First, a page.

Whether all hell is breaking loose or imagination is manifesting itself, the notion of reality becoming fantasy is an intriguing one, a notion that Carpenter doesn’t fail to realize, nor does he stray from it. He simply runs with it as he gives life to a world in which being driven to the brink of madness is accentuated by Lovecraftian monsters, unsettling visions, mass hysteria, and losing grip on reality, all of which take their toll on John Trent and leave an impression on him that nothing could have prepared him for, which, in addition to the fact that he enters Hobb’s End with very little knowledge of it, gives it an aura of mystery, which illustrates that there is more going on than the disappearance of Sutter Cane.
There are quite a few details, such as a painting which is seemingly alive; red lines on the covers of Cane’s books which align and mark the location of Hobb’s End; and a stained glass window depicting a battle between a demon and an angel. Although these are brief, they are worth paying attention to because they convey that there is a subjectivity to reality and that the battle between good and evil is at its peak, an aspect that is well-conveyed given the effect that Cane’s books have on their readers and the fact that Trent is attempting to put an end to his agenda in spite of the fact that he only has so much influence. This is interesting in that it entertains the notion of free will as well as the distinction between reality and fiction; and as such, the idea that Trent is merely one of Cane’s characters is well-thought-out.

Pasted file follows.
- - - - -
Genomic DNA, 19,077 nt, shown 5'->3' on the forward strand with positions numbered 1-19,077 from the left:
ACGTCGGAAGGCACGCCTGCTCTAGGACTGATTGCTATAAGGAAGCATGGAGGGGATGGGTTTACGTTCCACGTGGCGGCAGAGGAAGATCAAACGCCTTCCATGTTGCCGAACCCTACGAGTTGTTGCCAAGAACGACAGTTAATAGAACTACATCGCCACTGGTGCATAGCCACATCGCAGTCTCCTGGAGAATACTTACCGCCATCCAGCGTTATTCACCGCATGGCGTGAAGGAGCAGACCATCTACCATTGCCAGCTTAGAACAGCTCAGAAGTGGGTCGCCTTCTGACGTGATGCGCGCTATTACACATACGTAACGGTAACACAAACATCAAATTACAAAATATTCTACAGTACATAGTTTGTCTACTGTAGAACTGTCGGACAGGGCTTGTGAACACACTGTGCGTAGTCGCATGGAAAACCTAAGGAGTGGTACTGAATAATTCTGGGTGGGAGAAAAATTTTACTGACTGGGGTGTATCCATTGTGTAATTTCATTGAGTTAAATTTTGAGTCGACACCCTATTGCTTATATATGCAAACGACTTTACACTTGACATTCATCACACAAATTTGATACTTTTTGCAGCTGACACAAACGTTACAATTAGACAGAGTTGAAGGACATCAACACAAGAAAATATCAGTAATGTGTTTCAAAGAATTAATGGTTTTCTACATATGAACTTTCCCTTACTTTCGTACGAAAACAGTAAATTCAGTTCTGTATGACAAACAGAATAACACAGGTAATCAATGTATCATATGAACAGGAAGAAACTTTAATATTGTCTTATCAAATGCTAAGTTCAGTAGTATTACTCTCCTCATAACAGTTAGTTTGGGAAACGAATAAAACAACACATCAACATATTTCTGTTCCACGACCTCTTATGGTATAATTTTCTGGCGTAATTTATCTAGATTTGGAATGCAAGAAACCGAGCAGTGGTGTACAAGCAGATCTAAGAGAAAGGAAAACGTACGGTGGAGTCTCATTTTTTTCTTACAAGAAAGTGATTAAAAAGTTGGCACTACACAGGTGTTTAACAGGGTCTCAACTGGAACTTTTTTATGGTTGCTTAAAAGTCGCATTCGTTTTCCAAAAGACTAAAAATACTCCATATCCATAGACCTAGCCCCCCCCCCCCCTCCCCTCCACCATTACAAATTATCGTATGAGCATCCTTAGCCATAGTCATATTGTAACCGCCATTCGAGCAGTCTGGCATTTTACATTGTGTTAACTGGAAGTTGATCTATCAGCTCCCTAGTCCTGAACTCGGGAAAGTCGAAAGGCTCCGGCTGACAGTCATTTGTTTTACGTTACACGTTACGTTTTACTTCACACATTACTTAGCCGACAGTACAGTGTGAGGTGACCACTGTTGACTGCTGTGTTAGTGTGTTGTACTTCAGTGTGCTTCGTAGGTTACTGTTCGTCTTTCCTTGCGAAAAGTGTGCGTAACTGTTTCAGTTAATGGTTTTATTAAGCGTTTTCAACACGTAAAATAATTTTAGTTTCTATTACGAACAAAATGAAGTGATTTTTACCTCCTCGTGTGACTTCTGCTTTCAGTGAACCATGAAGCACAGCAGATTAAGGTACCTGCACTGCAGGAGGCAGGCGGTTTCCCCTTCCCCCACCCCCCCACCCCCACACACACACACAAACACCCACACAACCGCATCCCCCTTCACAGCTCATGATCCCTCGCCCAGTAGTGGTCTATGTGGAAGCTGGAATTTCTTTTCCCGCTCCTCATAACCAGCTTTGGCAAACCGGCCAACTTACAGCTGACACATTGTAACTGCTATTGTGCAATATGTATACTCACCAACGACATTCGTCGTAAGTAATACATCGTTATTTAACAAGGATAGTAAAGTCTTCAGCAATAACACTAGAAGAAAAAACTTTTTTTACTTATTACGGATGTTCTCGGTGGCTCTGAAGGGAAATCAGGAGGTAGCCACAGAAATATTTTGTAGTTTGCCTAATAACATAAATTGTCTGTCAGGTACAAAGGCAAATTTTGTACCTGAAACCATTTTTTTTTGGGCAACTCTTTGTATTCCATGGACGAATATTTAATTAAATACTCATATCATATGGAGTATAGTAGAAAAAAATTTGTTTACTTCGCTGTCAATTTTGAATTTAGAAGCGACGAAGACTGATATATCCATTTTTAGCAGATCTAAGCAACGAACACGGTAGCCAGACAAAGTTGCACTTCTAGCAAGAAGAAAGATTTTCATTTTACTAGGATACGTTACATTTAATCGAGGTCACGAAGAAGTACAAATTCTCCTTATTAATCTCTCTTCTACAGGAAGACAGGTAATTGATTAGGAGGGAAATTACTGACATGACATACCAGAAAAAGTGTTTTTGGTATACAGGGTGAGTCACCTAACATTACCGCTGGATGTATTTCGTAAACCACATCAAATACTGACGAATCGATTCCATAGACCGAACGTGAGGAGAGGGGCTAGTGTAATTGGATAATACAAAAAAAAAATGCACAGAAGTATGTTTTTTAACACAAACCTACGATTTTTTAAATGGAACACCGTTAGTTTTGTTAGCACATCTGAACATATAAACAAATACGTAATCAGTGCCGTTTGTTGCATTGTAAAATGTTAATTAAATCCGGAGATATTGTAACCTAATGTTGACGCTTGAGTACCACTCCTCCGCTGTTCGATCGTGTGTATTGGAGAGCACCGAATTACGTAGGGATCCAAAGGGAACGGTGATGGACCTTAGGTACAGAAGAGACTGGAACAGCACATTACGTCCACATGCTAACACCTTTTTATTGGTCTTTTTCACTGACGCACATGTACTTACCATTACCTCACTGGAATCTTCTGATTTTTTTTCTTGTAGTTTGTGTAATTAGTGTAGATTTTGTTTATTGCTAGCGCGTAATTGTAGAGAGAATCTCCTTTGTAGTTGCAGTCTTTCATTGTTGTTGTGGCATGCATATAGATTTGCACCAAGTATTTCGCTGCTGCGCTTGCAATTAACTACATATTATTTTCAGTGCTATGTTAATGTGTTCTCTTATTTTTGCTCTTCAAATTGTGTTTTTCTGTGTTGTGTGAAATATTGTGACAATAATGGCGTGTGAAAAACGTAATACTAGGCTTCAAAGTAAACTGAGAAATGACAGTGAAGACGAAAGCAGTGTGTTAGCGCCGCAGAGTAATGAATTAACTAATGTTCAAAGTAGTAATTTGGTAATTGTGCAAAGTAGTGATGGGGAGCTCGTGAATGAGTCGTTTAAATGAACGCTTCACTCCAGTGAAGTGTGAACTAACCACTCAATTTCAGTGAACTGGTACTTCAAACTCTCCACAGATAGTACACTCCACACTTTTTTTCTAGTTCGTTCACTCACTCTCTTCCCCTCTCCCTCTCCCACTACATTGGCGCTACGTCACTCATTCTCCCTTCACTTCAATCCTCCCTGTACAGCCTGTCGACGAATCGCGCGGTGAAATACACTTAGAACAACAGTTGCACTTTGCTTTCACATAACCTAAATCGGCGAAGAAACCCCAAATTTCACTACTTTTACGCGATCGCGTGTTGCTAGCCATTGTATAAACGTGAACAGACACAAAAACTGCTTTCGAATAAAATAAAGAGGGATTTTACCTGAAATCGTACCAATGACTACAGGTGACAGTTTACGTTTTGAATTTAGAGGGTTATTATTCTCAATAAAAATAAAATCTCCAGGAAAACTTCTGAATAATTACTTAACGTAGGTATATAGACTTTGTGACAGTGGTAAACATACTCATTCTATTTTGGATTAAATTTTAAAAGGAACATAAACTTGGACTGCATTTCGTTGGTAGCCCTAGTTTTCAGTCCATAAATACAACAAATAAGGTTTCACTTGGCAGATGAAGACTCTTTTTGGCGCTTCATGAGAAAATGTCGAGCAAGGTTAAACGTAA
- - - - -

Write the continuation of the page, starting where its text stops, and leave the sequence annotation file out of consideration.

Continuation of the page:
It’s worth noting that Carpenter’s depiction of the apocalypse isn’t limited to Hobb’s End; in fact, little is left to the imagination as the end of humanity is revealed through radio broadcasts and the pandemonium that erupts in New York. This illustrates how widespread Cane’s influence on his readers is, as well as the fact that they have lost their sense of self, what with taking pleasure in their savagery and transforming into eldritch abominations. Both are a simple but effective means of conveying that the end of humanity is at its peak and that the chances of survival are nil, demonstrating that Cane truly is evil, even going so far as to attain a godlike status of existence. This is the crown jewel of Carpenter’s depiction of the apocalypse.
In the Mouth of Madness has a lot more to it than I realized, and that’s what makes it so great. I’m sure that with subsequent viewings, I’ll pick up on more details, and even if I don’t fully understand it, it’s one of the few thinking man’s horror films, and for that alone, Carpenter and company have a winner on their hands.
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